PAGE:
Blodget received a Bachelor of Arts degree from Yale University and began his career as a freelance journalist and was a proofreader for Harper’s Magazine. In 1994, Blodget joined the corporate finance training program at Prudential Securities, and, two years later, moved to Oppenheimer & Co. in equity research. In October 1998,[1] he predicted that Amazon.com’s stock price would hit a pre-split price of $400 (which it did a month later, gaining 128%).

      con’t

      1. This call received significant media attention, and, two months later, he accepted a position at Merrill Lynch.[1][2] In early 2000, days before the dot-com bubble burst, Blodget personally invested $700,000 in tech stocks, only to lose most of it in the years that followed.[3] In 2001, he accepted a buyout offer from Merrill Lynch and left the firm.

        In 2002, then New York State Attorney General Eliot Spitzer, published Merrill Lynch e-mails in which Blodget gave assessments about stocks which conflicted with what was publicly published.[4] In 2003, he was charged with civil securities fraud by the U.S. Securities and Exchange Commission.[5] He agreed to a permanent ban from the securities industry and paid a $2 million fine plus a $2 million disgorgement.[6]

        via The All-Seeing Wikipedia

        1. Oh, and this tid-bit:

          Blodget’s later articles for the magazine have focused on the return-limiting actions of individual investors, including listening to analysts and the financial media, and relying on active management such as mutual and hedge funds. Blodget now recommends low fee index investing to capture the broad return, while focusing on reduced portfolio turnover to minimize taxes. His Slate articles about investing carry a seven-paragraph disclosure of potential conflicts of interest.

      2. Remember: sometimes, ad hominiem isn’t a fallacy.

        1. But he got a BA at Yale. Yale, damn you.

      3. Blodget received a Bachelor of Arts degree from Yale University and began his career as a freelance journalist and was a proofreader for Harper’s Magazine.

        Its not like there aren’t warning signs tattooed all over his ass.

      4. Oh, cripes, it’s a Henry Blodgett piece. You might as well just pull a few administration press releases and randomly string together a few sentances.

  11. “the anguish of those less fortunate has been soothed.”

    So the military is now a euthanasia program?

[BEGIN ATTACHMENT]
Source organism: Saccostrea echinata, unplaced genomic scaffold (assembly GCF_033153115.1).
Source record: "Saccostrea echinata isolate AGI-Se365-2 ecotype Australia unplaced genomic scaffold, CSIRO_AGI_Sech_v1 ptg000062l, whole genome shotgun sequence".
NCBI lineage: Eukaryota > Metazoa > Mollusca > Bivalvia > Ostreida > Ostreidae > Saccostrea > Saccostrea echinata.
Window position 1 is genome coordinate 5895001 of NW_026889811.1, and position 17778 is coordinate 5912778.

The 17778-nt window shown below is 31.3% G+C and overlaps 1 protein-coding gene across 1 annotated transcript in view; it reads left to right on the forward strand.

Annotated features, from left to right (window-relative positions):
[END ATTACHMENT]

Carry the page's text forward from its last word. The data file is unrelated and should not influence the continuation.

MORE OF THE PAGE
1. That’s one way to look at it. Kind of a variation on “destroying the village in order to save it.”

      “Admiral, I can confidently report that the less fortunate in map grids A5 – A7 will no longer be experiencing anguish.”

      1. Look, the way I see it, we’ve got three factors here: unlimited anguish, a limited budget, and a very well-stocked armory of cruise missiles.

        The operation basically plans itself.

  12. So what purpose do american mothers serve if not to produce cannon fodder for the masters of the universe.

    1. the object is to make the other bastard die. jeesch civilians

  13. I wonder how much cheaper the US military would be if we just had a ‘National Force for Defending the USA’ instead of a ‘Global Force for Good’.

  14. I don’t understand what is so fucking noble about killing strangers for the benefit of politicians.

    1. tell that to the continental army, or the slaves, or the jews left alive.

      1. Comparing those things to being world cop is a false equivalency, and exactly what I would expect from a moron like yourself.

  15. “But she [America] goes not abroad, in search of monsters to destroy.

    She is the well-wisher to the freedom and independence of all.

    She is the champion and vindicator only of her own.”

    Secretary of State
    John Quincy Adams
    1821

    1. Who is this Adams guy, sounds like a troublemaker.

      1. Some dead white dude who lived, like, over 100 years ago. Who cares? Isn’t American Idol on tonight?

      2. If he was Muslim and in NYC, he would have been prosecuted for that speech.

        1. Yeah, because that’s totally what Muslims who’ve been prosecuted for attempted terrorism have been saying…

      3. He sounds like a fag.

  16. I believe there was a movie about this.

    1. Triumph of the Will?

    2. America! Fuck, yea! (Or something like that.)

    3. The Crusades?

  17. If the US army is the worlds policeman, does that also mean that the rest of the world gets to have a say on what should be policed ? Clearly not, I see the US army nothing more than a government jobs program.

    1. Not anymore than you or I get a say in what gets policed. Drugs? Shut the fuck up, it’s for your own good.